But, the waters of justice, the streams of mercy and righteousness, the font of every blessing, just like baptism, brings new life from the old, the many nutrients washed down the Potomac River brought a spring that was never seen before, a spring full of such beauty and flowers and blossoms and plenteous crops from the lower fields from all the nutrients, the new life the flood brought was overwhelming. It didn't make up for all the hurt, but it was amazing nonetheless. Annie Dillard, an amazing nature writer, describes one such story in her book, The Pilgrim at Tinker Creek, where a huge flood came through Virginia and wrecked homes and destroyed properties. But she tells of this one poor family, who after the flood had left the bottom floor of their house covered in slime and mud, later that year, even after all the cleaning, a giant mushroom grew in their living room, providing the family food, a final gift that the flood had departed for them, an almost consolation prize.
Even more than the springtime to follow the January floods, the plentiful harvest time to follow the heavy rains, the mushroom gifts discovered, how much more so does the Kingdom of God bring new life after all the hardship and turmoil, the ripping the mighty from their thrones, the grief, after all that is done how much more does the Kingdom of God give us new life?
Jesus tells us to hate what in this life makes us comfortable, because the comfort becomes a screen against helping others, the discomfort of living the life that Jesus calls us too is to easy to ignore when we are surrounded by what makes us comfortable. We are not told to literally hate our loved ones, in fact, as I said, just a few passages earlier Jesus tells us to love God above all else, but also to love our neighbors as ourselves. But when love for the comfortable, love for the familiar, love for the close at hand becomes more than love of God and love for those who need it most, the loveless, we are not living the life of a disciple. We are not following the via dolorosa, the path of Jesus, the life Jesus calls us to.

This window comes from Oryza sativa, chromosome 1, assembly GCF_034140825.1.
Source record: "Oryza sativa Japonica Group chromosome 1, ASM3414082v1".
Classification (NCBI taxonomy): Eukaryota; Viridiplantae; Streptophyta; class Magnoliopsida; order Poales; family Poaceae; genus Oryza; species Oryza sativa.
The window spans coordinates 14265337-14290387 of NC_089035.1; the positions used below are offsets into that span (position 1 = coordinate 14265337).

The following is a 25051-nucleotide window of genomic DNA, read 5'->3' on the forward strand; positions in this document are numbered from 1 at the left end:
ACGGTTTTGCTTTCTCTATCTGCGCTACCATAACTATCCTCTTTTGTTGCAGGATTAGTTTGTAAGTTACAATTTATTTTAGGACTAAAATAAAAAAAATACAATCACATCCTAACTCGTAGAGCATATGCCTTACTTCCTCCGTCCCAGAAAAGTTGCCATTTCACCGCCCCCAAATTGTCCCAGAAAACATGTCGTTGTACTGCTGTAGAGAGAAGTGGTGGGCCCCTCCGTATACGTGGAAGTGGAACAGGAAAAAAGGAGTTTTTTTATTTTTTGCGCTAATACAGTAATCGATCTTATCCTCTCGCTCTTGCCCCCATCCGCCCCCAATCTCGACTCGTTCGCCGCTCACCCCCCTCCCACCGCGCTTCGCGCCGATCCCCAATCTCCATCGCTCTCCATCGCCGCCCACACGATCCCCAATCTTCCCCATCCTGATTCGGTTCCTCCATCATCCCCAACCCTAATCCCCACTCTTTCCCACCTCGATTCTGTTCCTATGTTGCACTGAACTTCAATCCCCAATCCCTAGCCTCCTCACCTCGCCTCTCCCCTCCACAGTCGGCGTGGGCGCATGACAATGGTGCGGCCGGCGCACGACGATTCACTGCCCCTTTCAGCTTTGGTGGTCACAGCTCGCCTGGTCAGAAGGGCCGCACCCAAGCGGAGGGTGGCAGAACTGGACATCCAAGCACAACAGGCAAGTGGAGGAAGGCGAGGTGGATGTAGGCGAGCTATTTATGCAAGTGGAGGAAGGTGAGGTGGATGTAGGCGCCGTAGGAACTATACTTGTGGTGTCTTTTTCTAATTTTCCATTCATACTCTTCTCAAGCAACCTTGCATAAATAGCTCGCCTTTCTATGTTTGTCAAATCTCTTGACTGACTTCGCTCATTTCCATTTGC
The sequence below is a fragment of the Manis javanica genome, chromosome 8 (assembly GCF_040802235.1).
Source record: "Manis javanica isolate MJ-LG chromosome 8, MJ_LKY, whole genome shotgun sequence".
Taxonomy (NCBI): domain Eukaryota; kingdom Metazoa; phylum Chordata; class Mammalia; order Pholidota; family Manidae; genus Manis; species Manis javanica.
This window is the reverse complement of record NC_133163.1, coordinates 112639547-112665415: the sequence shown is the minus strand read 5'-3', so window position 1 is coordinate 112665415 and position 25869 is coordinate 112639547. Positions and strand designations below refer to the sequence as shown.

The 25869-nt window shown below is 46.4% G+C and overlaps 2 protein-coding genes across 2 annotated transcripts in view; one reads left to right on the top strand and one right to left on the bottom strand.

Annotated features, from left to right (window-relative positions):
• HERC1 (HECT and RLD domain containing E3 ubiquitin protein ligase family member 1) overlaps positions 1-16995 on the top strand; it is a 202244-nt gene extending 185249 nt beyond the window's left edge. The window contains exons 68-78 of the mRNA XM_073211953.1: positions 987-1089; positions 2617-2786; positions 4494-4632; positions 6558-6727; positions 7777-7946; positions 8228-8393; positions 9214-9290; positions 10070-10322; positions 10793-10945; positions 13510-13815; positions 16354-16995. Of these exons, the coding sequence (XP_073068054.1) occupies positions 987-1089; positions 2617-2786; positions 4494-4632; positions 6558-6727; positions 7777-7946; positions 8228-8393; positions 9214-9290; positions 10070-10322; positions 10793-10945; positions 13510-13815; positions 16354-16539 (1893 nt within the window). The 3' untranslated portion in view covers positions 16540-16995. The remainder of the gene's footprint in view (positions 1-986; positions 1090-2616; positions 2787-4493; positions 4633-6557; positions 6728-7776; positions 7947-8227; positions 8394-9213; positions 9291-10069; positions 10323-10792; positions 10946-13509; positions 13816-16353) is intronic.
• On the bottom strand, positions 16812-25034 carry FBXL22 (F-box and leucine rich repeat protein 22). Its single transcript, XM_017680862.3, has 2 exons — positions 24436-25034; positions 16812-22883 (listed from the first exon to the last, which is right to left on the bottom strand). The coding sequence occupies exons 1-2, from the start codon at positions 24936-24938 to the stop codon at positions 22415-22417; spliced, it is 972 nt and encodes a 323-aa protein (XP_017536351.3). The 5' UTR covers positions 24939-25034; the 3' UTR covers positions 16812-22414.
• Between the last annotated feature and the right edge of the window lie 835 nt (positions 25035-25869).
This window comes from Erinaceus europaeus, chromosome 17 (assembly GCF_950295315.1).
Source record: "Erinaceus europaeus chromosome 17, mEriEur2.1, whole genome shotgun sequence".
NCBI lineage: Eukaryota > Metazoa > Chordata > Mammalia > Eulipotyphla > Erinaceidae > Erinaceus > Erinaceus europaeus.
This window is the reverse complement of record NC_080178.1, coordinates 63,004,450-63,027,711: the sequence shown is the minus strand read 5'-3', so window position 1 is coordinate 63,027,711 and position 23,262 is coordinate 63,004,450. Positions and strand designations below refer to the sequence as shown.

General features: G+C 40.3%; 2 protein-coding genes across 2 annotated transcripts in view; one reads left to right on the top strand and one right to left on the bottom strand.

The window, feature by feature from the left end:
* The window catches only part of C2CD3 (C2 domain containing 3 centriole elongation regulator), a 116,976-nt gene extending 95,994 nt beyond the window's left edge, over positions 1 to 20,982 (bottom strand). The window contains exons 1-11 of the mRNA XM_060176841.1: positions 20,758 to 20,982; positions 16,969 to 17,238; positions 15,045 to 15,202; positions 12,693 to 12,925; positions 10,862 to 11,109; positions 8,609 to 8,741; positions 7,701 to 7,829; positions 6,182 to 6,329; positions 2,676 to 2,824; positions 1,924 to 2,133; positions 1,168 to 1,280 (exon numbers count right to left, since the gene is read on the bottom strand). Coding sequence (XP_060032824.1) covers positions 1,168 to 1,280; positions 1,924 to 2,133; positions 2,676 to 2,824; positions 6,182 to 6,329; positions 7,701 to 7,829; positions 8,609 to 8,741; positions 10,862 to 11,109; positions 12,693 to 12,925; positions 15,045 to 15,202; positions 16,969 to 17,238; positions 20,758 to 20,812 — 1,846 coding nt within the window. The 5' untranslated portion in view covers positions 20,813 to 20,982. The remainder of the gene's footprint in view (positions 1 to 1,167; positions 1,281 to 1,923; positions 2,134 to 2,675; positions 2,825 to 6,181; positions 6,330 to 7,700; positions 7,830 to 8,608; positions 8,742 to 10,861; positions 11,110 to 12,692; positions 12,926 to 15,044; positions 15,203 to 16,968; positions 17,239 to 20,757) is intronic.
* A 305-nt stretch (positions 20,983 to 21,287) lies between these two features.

Because you know what? Jesus sought us when we were strangers. The grace of God which binds our wandering hearts to God, and yet continuously we turn away from the weight of the crosses we are called to carry, we turn away from the poor and turn to the embrace of comfort. Daily we wander, daily are we prone to leave the God of love. But the streams of mercy, the fonts of blessing, the never-ending flood of grace is always, is always filling us, healing us, making us whole, and binding our wandering hearts to God, calling us to the discomfort of discipleship, the discipleship that comes after the deluge, after the flood.
For the day the waters came at baptism, we were forgiven. The day the waters came we were made whole and are made whole, the day the waters came we were called to a costly discipleship, the day the waters came we were given new life. Amen.
Image above from https://www.fredericknewspost.com/sections/archives/fnp_display.htm?storyID=108664, taken by Sam Yu. This image was from a recent flood in the Brunswick/Point of Rocks area.
All Bible quotations from the New Revised Standard Version